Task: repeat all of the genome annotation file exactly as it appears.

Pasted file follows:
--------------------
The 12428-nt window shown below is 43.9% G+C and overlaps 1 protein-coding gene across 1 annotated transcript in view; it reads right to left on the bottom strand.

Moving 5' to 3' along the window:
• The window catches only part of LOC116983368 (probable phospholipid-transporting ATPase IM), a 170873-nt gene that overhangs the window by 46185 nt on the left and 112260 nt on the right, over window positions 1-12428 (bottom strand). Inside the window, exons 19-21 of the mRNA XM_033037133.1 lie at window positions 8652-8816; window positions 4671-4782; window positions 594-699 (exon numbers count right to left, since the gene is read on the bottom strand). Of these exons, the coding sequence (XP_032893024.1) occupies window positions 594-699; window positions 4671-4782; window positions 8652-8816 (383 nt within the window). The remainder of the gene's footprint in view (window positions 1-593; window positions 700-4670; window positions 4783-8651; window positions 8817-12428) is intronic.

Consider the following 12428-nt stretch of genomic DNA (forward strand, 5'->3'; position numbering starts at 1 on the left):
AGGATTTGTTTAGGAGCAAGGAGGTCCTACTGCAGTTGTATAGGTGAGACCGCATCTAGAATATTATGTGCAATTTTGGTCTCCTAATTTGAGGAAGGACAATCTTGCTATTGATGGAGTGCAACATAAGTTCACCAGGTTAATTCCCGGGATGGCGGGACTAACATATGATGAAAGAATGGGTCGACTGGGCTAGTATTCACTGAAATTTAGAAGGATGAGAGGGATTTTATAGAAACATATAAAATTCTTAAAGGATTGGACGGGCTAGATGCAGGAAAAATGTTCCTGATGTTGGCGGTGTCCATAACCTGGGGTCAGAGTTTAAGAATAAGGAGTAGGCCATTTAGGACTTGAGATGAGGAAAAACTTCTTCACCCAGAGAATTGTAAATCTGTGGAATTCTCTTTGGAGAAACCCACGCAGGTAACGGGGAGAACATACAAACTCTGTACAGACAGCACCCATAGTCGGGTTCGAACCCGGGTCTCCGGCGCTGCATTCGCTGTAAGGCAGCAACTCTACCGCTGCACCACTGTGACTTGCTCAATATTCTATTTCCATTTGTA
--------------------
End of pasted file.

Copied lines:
The 12428-nt window shown below is 43.9% G+C and overlaps 1 protein-coding gene across 1 annotated transcript in view; it reads right to left on the bottom strand.

Moving 5' to 3' along the window:
• The window catches only part of LOC116983368 (probable phospholipid-transporting ATPase IM), a 170873-nt gene that overhangs the window by 46185 nt on the left and 112260 nt on the right, over window positions 1-12428 (bottom strand). Inside the window, exons 19-21 of the mRNA XM_033037133.1 lie at window positions 8652-8816; window positions 4671-4782; window positions 594-699 (exon numbers count right to left, since the gene is read on the bottom strand). Of these exons, the coding sequence (XP_032893024.1) occupies window positions 594-699; window positions 4671-4782; window positions 8652-8816 (383 nt within the window). The remainder of the gene's footprint in view (window positions 1-593; window positions 700-4670; window positions 4783-8651; window positions 8817-12428) is intronic.

Consider the following 12428-nt stretch of genomic DNA (forward strand, 5'->3'; position numbering starts at 1 on the left):
AGGATTTGTTTAGGAGCAAGGAGGTCCTACTGCAGTTGTATAGGTGAGACCGCATCTAGAATATTATGTGCAATTTTGGTCTCCTAATTTGAGGAAGGACAATCTTGCTATTGATGGAGTGCAACATAAGTTCACCAGGTTAATTCCCGGGATGGCGGGACTAACATATGATGAAAGAATGGGTCGACTGGGCTAGTATTCACTGAAATTTAGAAGGATGAGAGGGATTTTATAGAAACATATAAAATTCTTAAAGGATTGGACGGGCTAGATGCAGGAAAAATGTTCCTGATGTTGGCGGTGTCCATAACCTGGGGTCAGAGTTTAAGAATAAGGAGTAGGCCATTTAGGACTTGAGATGAGGAAAAACTTCTTCACCCAGAGAATTGTAAATCTGTGGAATTCTCTTTGGAGAAACCCACGCAGGTAACGGGGAGAACATACAAACTCTGTACAGACAGCACCCATAGTCGGGTTCGAACCCGGGTCTCCGGCGCTGCATTCGCTGTAAGGCAGCAACTCTACCGCTGCACCACTGTGACTTGCTCAATATTCTATTTCCATTTGTA